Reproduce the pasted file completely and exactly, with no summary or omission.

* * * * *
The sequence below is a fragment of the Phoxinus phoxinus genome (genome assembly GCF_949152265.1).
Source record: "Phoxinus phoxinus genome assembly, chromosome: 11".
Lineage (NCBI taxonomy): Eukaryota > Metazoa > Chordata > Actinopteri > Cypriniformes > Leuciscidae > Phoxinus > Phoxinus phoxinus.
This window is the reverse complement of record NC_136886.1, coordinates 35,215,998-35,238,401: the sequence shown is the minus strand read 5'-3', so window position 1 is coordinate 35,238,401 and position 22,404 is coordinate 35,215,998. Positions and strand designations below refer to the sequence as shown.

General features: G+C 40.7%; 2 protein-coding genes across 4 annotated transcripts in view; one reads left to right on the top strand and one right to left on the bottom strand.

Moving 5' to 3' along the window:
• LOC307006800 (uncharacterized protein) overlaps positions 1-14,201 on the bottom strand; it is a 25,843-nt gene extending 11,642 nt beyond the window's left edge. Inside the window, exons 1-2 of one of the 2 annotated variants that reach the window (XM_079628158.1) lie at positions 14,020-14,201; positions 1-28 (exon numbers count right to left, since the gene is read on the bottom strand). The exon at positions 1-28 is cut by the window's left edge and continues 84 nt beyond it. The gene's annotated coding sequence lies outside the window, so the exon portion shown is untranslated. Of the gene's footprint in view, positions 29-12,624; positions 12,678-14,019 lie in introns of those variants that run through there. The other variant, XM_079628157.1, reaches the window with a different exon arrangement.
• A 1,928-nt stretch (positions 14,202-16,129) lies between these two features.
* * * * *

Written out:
The sequence below is a fragment of the Phoxinus phoxinus genome (genome assembly GCF_949152265.1).
Source record: "Phoxinus phoxinus genome assembly, chromosome: 11".
Lineage (NCBI taxonomy): Eukaryota > Metazoa > Chordata > Actinopteri > Cypriniformes > Leuciscidae > Phoxinus > Phoxinus phoxinus.
This window is the reverse complement of record NC_136886.1, coordinates 35,215,998-35,238,401: the sequence shown is the minus strand read 5'-3', so window position 1 is coordinate 35,238,401 and position 22,404 is coordinate 35,215,998. Positions and strand designations below refer to the sequence as shown.

General features: G+C 40.7%; 2 protein-coding genes across 4 annotated transcripts in view; one reads left to right on the top strand and one right to left on the bottom strand.

Moving 5' to 3' along the window:
• LOC307006800 (uncharacterized protein) overlaps positions 1-14,201 on the bottom strand; it is a 25,843-nt gene extending 11,642 nt beyond the window's left edge. Inside the window, exons 1-2 of one of the 2 annotated variants that reach the window (XM_079628158.1) lie at positions 14,020-14,201; positions 1-28 (exon numbers count right to left, since the gene is read on the bottom strand). The exon at positions 1-28 is cut by the window's left edge and continues 84 nt beyond it. The gene's annotated coding sequence lies outside the window, so the exon portion shown is untranslated. Of the gene's footprint in view, positions 29-12,624; positions 12,678-14,019 lie in introns of those variants that run through there. The other variant, XM_079628157.1, reaches the window with a different exon arrangement.
• A 1,928-nt stretch (positions 14,202-16,129) lies between these two features.